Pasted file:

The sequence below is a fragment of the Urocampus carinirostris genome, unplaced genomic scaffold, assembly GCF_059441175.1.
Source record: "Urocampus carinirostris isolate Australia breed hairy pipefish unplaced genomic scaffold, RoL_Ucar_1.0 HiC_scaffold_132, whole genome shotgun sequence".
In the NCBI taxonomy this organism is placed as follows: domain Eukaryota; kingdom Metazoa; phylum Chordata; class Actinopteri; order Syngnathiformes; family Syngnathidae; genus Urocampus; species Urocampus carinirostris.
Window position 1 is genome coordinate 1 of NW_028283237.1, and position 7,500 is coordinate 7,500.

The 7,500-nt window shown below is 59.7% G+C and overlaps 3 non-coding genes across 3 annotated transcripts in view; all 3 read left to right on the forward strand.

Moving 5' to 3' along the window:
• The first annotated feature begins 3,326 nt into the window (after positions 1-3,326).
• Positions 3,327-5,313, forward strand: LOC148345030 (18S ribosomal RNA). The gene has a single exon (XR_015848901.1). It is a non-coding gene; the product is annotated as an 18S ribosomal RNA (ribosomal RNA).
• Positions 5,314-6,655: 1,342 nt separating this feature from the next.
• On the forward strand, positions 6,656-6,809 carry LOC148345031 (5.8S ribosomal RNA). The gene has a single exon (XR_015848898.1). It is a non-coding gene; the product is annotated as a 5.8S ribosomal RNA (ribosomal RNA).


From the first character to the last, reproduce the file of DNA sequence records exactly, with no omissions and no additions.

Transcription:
The sequence below is a fragment of the Urocampus carinirostris genome, unplaced genomic scaffold, assembly GCF_059441175.1.
Source record: "Urocampus carinirostris isolate Australia breed hairy pipefish unplaced genomic scaffold, RoL_Ucar_1.0 HiC_scaffold_132, whole genome shotgun sequence".
In the NCBI taxonomy this organism is placed as follows: domain Eukaryota; kingdom Metazoa; phylum Chordata; class Actinopteri; order Syngnathiformes; family Syngnathidae; genus Urocampus; species Urocampus carinirostris.
Window position 1 is genome coordinate 1 of NW_028283237.1, and position 7,500 is coordinate 7,500.

The 7,500-nt window shown below is 59.7% G+C and overlaps 3 non-coding genes across 3 annotated transcripts in view; all 3 read left to right on the forward strand.

Moving 5' to 3' along the window:
• The first annotated feature begins 3,326 nt into the window (after positions 1-3,326).
• Positions 3,327-5,313, forward strand: LOC148345030 (18S ribosomal RNA). The gene has a single exon (XR_015848901.1). It is a non-coding gene; the product is annotated as an 18S ribosomal RNA (ribosomal RNA).
• Positions 5,314-6,655: 1,342 nt separating this feature from the next.
• On the forward strand, positions 6,656-6,809 carry LOC148345031 (5.8S ribosomal RNA). The gene has a single exon (XR_015848898.1). It is a non-coding gene; the product is annotated as a 5.8S ribosomal RNA (ribosomal RNA).